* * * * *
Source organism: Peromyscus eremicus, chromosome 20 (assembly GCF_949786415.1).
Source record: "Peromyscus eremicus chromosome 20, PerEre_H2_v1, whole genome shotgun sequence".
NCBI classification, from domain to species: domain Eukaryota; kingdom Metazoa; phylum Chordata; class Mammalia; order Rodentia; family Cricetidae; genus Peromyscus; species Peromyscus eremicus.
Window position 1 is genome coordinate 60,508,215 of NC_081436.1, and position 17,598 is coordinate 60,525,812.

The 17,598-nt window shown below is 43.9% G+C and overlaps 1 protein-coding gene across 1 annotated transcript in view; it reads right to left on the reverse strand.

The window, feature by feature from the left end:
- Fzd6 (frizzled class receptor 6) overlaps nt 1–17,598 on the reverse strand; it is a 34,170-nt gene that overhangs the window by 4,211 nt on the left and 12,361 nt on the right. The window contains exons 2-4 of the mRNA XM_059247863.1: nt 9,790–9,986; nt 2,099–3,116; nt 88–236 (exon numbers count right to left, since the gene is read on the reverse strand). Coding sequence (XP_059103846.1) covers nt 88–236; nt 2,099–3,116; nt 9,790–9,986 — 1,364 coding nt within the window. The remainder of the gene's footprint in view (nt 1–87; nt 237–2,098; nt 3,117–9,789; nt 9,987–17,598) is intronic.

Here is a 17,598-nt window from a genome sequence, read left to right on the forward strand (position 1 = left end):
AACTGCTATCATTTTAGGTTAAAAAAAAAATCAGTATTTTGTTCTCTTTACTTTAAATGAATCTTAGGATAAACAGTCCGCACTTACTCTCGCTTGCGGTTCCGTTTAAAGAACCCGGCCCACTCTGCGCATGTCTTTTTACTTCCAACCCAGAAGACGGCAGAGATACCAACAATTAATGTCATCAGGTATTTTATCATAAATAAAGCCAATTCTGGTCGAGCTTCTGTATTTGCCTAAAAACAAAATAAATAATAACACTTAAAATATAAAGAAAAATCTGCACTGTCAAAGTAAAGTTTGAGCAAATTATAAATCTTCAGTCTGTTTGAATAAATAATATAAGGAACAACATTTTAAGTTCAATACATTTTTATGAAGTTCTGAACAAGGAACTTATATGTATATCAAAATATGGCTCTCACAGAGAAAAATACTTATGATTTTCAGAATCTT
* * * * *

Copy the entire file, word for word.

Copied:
Source organism: Peromyscus eremicus, chromosome 20 (assembly GCF_949786415.1).
Source record: "Peromyscus eremicus chromosome 20, PerEre_H2_v1, whole genome shotgun sequence".
NCBI classification, from domain to species: domain Eukaryota; kingdom Metazoa; phylum Chordata; class Mammalia; order Rodentia; family Cricetidae; genus Peromyscus; species Peromyscus eremicus.
Window position 1 is genome coordinate 60,508,215 of NC_081436.1, and position 17,598 is coordinate 60,525,812.

The 17,598-nt window shown below is 43.9% G+C and overlaps 1 protein-coding gene across 1 annotated transcript in view; it reads right to left on the reverse strand.

The window, feature by feature from the left end:
- Fzd6 (frizzled class receptor 6) overlaps nt 1–17,598 on the reverse strand; it is a 34,170-nt gene that overhangs the window by 4,211 nt on the left and 12,361 nt on the right. The window contains exons 2-4 of the mRNA XM_059247863.1: nt 9,790–9,986; nt 2,099–3,116; nt 88–236 (exon numbers count right to left, since the gene is read on the reverse strand). Coding sequence (XP_059103846.1) covers nt 88–236; nt 2,099–3,116; nt 9,790–9,986 — 1,364 coding nt within the window. The remainder of the gene's footprint in view (nt 1–87; nt 237–2,098; nt 3,117–9,789; nt 9,987–17,598) is intronic.

Here is a 17,598-nt window from a genome sequence, read left to right on the forward strand (position 1 = left end):
AACTGCTATCATTTTAGGTTAAAAAAAAAATCAGTATTTTGTTCTCTTTACTTTAAATGAATCTTAGGATAAACAGTCCGCACTTACTCTCGCTTGCGGTTCCGTTTAAAGAACCCGGCCCACTCTGCGCATGTCTTTTTACTTCCAACCCAGAAGACGGCAGAGATACCAACAATTAATGTCATCAGGTATTTTATCATAAATAAAGCCAATTCTGGTCGAGCTTCTGTATTTGCCTAAAAACAAAATAAATAATAACACTTAAAATATAAAGAAAAATCTGCACTGTCAAAGTAAAGTTTGAGCAAATTATAAATCTTCAGTCTGTTTGAATAAATAATATAAGGAACAACATTTTAAGTTCAATACATTTTTATGAAGTTCTGAACAAGGAACTTATATGTATATCAAAATATGGCTCTCACAGAGAAAAATACTTATGATTTTCAGAATCTT